The present study does have some limitations. This study analyzed the patients' responses to the “pop quiz” performed during the course of care in a care setting where only two gastroenterologists were assigned to treat a large number of pediatric IBD patients. We focused only on the patients' level of knowledge on the prescribed medication, among the many factors known to affect medication adherence. Additionally, all patients except four were taking two or more drugs, though we did not quantify for adherence and knowledge to individual drugs. The “pop quiz” was conducted using a not well-quantitatively designed questionnaire, which may have influenced the results. Moreover, prejudice may also exist as the patients relied solely on their memory to answer all questions in the pop quiz. However, in our study, all answers were checked directly by the individual attending gastroenterologist, assuming that the information obtained during the clinic time would be relatively more accurate than those obtained from a simple “pop quiz.” Finally, the patients were not analyzed according to the disease itself or the severity of the disease, since most of them were in remission at the time of investigation. Beginning with this study, we hope this is the basis for a large-scale study that investigates the effects of other or multiple factors on adherence.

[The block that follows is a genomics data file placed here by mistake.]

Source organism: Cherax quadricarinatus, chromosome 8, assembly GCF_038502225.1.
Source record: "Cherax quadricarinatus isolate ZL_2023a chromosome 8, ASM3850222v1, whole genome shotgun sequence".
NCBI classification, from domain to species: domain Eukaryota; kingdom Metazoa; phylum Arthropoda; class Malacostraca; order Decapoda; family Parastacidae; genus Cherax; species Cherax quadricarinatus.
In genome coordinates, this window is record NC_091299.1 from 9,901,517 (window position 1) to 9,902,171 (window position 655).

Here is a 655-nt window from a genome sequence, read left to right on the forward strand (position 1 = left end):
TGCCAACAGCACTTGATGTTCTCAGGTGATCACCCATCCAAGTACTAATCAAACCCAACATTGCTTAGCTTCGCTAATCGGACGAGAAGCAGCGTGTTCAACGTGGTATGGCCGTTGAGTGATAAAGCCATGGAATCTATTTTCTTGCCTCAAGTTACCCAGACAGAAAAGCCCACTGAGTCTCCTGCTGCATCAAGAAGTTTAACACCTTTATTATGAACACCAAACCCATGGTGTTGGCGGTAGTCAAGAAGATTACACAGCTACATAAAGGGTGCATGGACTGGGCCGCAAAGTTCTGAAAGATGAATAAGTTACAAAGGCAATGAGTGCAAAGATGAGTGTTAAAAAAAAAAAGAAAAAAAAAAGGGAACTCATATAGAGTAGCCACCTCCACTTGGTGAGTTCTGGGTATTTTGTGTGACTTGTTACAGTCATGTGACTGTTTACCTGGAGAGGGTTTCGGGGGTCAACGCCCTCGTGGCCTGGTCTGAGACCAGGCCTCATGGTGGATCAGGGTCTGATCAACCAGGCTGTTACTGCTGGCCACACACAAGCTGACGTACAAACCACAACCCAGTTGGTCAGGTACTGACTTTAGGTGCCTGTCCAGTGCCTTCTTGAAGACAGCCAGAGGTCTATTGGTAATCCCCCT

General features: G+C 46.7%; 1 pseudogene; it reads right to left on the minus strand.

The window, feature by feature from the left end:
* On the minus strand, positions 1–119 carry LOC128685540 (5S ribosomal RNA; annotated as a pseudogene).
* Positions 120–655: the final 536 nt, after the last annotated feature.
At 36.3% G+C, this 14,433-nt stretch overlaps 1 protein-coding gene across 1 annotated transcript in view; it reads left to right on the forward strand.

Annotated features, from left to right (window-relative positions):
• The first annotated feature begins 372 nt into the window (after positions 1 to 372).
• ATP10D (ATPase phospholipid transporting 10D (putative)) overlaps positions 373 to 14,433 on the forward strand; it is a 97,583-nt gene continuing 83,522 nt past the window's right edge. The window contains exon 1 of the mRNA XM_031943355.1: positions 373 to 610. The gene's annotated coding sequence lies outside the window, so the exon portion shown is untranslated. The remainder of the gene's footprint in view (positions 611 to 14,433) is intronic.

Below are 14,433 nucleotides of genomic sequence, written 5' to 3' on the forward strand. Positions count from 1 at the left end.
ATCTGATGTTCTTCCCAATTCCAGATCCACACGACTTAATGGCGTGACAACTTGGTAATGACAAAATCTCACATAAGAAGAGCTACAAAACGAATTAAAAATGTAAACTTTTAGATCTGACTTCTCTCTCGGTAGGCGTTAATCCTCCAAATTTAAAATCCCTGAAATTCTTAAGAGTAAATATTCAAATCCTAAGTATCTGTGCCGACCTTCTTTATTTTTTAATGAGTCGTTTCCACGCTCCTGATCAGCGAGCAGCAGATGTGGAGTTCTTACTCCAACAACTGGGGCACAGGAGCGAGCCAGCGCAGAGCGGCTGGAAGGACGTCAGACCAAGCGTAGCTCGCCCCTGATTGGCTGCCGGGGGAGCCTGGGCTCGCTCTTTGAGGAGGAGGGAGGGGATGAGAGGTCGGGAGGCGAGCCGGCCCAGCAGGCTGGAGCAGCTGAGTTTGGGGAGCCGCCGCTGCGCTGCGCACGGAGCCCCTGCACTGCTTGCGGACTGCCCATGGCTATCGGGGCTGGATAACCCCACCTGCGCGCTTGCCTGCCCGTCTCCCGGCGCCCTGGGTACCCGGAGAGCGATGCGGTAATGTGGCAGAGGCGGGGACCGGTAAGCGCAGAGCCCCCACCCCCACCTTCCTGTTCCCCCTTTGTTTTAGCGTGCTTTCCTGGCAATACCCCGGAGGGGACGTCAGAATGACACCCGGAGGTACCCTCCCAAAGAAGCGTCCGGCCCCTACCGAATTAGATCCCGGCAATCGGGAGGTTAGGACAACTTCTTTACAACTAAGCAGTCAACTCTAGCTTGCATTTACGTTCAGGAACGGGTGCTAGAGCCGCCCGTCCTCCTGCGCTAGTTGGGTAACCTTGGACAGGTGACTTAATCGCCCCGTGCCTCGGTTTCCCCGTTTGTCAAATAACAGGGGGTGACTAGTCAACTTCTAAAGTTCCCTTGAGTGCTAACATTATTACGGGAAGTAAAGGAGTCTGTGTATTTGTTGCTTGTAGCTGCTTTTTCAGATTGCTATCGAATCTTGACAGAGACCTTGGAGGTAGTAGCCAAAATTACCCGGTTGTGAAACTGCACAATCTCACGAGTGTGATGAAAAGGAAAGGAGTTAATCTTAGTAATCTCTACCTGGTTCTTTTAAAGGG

In conclusion, pediatric IBD specialists should educate patients not only about the disease itself but also the importance of adherence to medications, which may increase adherence to medications and control their diseases. We are confident that this study will be an important resource for the development of future educational programs. As the results of similar studies accumulate, it is necessary to develop a special education program for pediatric patients with IBD to improve medication adherence, especially in the outpatient setting.


Disclosure: The authors have no potential conflicts of interest to disclose.

Author Contributions:

  • Conceptualization: Lee YJ.

  • Data curation: Lee YJ, Lim JK.

  • Formal analysis: Lee YJ, Lim JK.

  • Methodology: Lee YJ, Lim JK.

  • Writing - original draft: Lim JK.

  • Writing - review & editing: Lee YJ, Park JH.